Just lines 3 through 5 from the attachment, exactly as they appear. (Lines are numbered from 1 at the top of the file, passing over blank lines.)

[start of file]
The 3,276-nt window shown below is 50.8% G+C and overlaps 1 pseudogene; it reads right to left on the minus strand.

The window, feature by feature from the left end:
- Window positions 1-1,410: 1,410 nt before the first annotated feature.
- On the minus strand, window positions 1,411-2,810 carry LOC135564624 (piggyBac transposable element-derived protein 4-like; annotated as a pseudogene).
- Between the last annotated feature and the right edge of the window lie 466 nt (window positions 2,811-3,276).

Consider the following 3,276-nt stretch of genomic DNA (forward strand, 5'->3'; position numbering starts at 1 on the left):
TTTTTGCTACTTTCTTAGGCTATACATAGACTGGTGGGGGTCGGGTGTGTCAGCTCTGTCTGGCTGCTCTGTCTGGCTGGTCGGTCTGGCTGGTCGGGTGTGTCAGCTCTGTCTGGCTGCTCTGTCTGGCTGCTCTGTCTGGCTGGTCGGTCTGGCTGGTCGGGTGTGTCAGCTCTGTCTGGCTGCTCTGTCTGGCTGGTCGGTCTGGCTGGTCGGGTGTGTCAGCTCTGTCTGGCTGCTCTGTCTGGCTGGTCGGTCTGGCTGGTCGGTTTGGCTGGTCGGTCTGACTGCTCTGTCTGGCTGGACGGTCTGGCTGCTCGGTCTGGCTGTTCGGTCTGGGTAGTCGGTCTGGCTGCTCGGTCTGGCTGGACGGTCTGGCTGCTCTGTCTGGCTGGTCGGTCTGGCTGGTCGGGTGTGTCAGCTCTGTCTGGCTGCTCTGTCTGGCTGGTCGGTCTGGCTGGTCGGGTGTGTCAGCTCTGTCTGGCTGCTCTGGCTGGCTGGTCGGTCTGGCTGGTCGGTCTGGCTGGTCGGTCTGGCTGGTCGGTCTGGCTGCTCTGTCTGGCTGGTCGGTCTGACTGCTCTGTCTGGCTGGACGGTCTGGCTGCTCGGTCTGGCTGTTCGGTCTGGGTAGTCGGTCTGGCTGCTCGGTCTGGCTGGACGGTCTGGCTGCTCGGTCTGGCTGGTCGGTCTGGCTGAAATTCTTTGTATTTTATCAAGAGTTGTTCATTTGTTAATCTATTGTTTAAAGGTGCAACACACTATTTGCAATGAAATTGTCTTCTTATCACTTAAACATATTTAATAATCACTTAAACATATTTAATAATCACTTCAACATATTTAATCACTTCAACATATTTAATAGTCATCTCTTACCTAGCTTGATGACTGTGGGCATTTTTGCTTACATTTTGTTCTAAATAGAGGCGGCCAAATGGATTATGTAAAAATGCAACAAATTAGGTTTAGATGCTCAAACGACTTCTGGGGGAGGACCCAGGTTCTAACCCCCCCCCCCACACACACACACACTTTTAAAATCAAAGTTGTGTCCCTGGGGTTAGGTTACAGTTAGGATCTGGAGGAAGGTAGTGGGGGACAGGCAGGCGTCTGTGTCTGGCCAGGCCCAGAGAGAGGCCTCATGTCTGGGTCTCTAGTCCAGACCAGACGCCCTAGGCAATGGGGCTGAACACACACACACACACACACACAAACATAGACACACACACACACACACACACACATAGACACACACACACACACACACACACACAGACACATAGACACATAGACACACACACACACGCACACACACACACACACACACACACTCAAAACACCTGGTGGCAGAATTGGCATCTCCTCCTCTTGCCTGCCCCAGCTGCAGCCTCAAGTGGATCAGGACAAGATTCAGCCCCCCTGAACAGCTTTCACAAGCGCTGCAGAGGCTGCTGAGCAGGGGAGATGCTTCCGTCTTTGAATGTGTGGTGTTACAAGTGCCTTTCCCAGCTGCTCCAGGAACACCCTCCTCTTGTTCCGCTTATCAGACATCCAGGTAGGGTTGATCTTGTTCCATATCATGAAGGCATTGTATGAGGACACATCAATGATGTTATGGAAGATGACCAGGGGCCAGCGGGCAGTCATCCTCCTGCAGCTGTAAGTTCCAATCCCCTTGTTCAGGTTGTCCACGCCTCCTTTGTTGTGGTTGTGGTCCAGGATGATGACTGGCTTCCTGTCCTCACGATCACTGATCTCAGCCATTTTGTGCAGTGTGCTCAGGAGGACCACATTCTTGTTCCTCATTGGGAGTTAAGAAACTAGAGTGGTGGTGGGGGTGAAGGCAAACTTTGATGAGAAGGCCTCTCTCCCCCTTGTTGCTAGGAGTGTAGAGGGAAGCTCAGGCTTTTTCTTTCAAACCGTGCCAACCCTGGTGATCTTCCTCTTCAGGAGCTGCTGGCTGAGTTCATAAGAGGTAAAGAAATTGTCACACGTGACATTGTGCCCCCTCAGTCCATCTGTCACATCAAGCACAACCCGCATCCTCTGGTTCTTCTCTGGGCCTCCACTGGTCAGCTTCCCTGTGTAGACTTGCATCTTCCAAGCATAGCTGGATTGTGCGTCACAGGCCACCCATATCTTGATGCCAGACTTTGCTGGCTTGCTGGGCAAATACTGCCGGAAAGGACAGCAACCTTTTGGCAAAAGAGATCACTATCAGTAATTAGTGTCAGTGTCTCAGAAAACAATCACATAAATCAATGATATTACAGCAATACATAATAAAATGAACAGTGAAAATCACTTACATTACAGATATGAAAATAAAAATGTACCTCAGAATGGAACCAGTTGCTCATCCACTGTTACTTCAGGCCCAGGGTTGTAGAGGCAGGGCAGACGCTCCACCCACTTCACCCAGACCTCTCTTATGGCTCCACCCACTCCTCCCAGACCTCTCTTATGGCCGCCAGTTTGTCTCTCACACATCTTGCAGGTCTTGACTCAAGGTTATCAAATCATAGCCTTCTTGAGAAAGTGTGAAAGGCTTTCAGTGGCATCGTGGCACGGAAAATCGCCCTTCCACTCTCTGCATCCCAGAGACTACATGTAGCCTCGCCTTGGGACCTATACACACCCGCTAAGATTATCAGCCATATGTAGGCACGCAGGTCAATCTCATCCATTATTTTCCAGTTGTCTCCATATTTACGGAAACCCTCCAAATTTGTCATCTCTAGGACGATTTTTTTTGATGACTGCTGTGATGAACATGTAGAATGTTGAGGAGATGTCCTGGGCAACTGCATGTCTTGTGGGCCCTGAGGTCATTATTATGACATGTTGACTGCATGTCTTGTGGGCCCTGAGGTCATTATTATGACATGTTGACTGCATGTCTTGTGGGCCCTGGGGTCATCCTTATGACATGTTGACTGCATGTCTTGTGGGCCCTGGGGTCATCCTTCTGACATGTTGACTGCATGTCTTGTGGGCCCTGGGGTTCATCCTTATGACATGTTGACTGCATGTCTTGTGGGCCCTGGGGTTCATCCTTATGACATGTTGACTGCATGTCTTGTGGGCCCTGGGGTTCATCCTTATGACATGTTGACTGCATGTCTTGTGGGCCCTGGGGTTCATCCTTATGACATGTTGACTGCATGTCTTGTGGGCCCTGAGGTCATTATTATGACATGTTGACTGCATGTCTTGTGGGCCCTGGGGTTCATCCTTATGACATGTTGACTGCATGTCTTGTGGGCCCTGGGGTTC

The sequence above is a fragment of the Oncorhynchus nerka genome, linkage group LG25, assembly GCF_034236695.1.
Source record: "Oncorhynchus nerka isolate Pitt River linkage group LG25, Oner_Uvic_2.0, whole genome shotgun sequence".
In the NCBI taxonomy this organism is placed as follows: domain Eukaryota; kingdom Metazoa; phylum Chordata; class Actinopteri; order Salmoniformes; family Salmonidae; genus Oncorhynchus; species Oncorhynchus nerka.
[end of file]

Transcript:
- Window positions 1-1,410: 1,410 nt before the first annotated feature.
- On the minus strand, window positions 1,411-2,810 carry LOC135564624 (piggyBac transposable element-derived protein 4-like; annotated as a pseudogene).
- Between the last annotated feature and the right edge of the window lie 466 nt (window positions 2,811-3,276).